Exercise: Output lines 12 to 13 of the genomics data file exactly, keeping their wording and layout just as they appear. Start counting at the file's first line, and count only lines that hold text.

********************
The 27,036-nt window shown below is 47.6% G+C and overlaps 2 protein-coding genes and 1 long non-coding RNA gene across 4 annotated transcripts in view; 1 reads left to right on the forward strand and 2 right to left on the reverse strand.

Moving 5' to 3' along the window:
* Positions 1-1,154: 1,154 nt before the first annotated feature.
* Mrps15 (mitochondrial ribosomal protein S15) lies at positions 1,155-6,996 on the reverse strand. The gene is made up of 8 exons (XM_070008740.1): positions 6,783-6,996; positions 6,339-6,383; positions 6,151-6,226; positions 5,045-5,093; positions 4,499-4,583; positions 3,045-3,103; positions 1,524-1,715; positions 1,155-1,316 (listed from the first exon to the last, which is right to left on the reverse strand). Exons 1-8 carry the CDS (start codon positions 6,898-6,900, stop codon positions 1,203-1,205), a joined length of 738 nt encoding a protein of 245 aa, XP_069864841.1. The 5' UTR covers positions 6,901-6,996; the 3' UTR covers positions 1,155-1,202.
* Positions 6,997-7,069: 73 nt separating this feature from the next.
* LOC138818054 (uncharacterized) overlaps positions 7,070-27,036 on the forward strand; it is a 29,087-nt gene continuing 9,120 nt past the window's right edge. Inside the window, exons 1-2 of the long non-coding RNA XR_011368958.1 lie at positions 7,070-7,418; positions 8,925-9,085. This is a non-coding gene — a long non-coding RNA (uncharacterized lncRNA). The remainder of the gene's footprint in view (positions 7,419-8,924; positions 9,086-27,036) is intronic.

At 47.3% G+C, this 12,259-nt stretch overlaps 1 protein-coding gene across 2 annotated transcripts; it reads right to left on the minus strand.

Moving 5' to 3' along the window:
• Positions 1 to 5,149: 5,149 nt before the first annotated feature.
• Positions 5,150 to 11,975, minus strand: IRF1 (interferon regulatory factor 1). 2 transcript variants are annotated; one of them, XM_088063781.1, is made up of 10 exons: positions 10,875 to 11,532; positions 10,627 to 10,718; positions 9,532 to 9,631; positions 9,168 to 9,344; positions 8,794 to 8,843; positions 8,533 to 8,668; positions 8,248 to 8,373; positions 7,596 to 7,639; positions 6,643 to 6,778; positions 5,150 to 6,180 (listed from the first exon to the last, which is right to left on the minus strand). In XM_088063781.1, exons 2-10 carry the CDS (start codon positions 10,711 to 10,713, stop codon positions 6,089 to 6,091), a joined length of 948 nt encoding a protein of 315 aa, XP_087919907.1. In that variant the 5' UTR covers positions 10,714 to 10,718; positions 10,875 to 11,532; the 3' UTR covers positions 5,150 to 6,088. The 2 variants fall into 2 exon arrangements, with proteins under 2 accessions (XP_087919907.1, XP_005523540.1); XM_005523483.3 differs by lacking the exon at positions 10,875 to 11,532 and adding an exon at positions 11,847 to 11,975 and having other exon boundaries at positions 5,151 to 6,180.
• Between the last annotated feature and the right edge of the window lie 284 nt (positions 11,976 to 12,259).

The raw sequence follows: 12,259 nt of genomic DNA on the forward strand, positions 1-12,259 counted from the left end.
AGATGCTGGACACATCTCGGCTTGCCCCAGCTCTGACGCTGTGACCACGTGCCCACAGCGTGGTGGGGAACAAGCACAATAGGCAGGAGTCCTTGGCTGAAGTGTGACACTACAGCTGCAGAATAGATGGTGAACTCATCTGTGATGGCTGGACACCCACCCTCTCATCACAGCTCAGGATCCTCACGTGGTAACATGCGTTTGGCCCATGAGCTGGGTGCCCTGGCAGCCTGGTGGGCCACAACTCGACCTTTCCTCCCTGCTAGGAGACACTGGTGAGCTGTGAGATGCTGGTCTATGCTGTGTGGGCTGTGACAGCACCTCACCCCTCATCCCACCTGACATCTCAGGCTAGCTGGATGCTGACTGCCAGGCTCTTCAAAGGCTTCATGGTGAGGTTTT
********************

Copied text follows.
The raw sequence follows: 12,259 nt of genomic DNA on the forward strand, positions 1-12,259 counted from the left end.
AGATGCTGGACACATCTCGGCTTGCCCCAGCTCTGACGCTGTGACCACGTGCCCACAGCGTGGTGGGGAACAAGCACAATAGGCAGGAGTCCTTGGCTGAAGTGTGACACTACAGCTGCAGAATAGATGGTGAACTCATCTGTGATGGCTGGACACCCACCCTCTCATCACAGCTCAGGATCCTCACGTGGTAACATGCGTTTGGCCCATGAGCTGGGTGCCCTGGCAGCCTGGTGGGCCACAACTCGACCTTTCCTCCCTGCTAGGAGACACTGGTGAGCTGTGAGATGCTGGTCTATGCTGTGTGGGCTGTGACAGCACCTCACCCCTCATCCCACCTGACATCTCAGGCTAGCTGGATGCTGACTGCCAGGCTCTTCAAAGGCTTCATGGTGAGGTTTT